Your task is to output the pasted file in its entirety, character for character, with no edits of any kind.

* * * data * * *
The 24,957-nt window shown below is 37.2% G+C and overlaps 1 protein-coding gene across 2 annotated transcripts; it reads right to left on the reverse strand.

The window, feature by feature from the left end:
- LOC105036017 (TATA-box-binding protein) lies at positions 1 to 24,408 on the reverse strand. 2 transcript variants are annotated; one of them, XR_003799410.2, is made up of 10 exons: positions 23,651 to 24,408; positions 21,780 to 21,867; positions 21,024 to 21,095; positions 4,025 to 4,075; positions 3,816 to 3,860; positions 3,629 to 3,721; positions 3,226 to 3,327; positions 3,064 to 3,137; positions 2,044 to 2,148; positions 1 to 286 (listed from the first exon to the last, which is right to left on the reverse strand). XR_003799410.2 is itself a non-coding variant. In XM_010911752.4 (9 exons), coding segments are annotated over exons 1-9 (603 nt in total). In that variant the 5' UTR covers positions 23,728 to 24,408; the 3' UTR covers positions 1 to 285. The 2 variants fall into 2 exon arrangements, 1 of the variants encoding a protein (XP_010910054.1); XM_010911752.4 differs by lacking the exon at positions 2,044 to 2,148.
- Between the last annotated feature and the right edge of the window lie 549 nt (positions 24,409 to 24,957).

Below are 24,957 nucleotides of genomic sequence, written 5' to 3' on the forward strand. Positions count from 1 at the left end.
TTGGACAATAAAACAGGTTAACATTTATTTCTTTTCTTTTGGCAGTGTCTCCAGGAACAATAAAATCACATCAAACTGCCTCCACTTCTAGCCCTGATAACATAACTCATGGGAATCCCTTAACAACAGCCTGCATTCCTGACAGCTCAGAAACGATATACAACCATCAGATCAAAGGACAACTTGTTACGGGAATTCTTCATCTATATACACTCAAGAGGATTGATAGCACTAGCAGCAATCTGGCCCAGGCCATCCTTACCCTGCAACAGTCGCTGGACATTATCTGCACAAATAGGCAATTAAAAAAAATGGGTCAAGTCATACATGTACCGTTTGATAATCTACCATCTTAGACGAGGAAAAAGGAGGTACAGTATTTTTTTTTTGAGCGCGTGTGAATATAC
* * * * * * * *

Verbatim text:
The 24,957-nt window shown below is 37.2% G+C and overlaps 1 protein-coding gene across 2 annotated transcripts; it reads right to left on the reverse strand.

The window, feature by feature from the left end:
- LOC105036017 (TATA-box-binding protein) lies at positions 1 to 24,408 on the reverse strand. 2 transcript variants are annotated; one of them, XR_003799410.2, is made up of 10 exons: positions 23,651 to 24,408; positions 21,780 to 21,867; positions 21,024 to 21,095; positions 4,025 to 4,075; positions 3,816 to 3,860; positions 3,629 to 3,721; positions 3,226 to 3,327; positions 3,064 to 3,137; positions 2,044 to 2,148; positions 1 to 286 (listed from the first exon to the last, which is right to left on the reverse strand). XR_003799410.2 is itself a non-coding variant. In XM_010911752.4 (9 exons), coding segments are annotated over exons 1-9 (603 nt in total). In that variant the 5' UTR covers positions 23,728 to 24,408; the 3' UTR covers positions 1 to 285. The 2 variants fall into 2 exon arrangements, 1 of the variants encoding a protein (XP_010910054.1); XM_010911752.4 differs by lacking the exon at positions 2,044 to 2,148.
- Between the last annotated feature and the right edge of the window lie 549 nt (positions 24,409 to 24,957).

Below are 24,957 nucleotides of genomic sequence, written 5' to 3' on the forward strand. Positions count from 1 at the left end.
TTGGACAATAAAACAGGTTAACATTTATTTCTTTTCTTTTGGCAGTGTCTCCAGGAACAATAAAATCACATCAAACTGCCTCCACTTCTAGCCCTGATAACATAACTCATGGGAATCCCTTAACAACAGCCTGCATTCCTGACAGCTCAGAAACGATATACAACCATCAGATCAAAGGACAACTTGTTACGGGAATTCTTCATCTATATACACTCAAGAGGATTGATAGCACTAGCAGCAATCTGGCCCAGGCCATCCTTACCCTGCAACAGTCGCTGGACATTATCTGCACAAATAGGCAATTAAAAAAAATGGGTCAAGTCATACATGTACCGTTTGATAATCTACCATCTTAGACGAGGAAAAAGGAGGTACAGTATTTTTTTTTTGAGCGCGTGTGAATATAC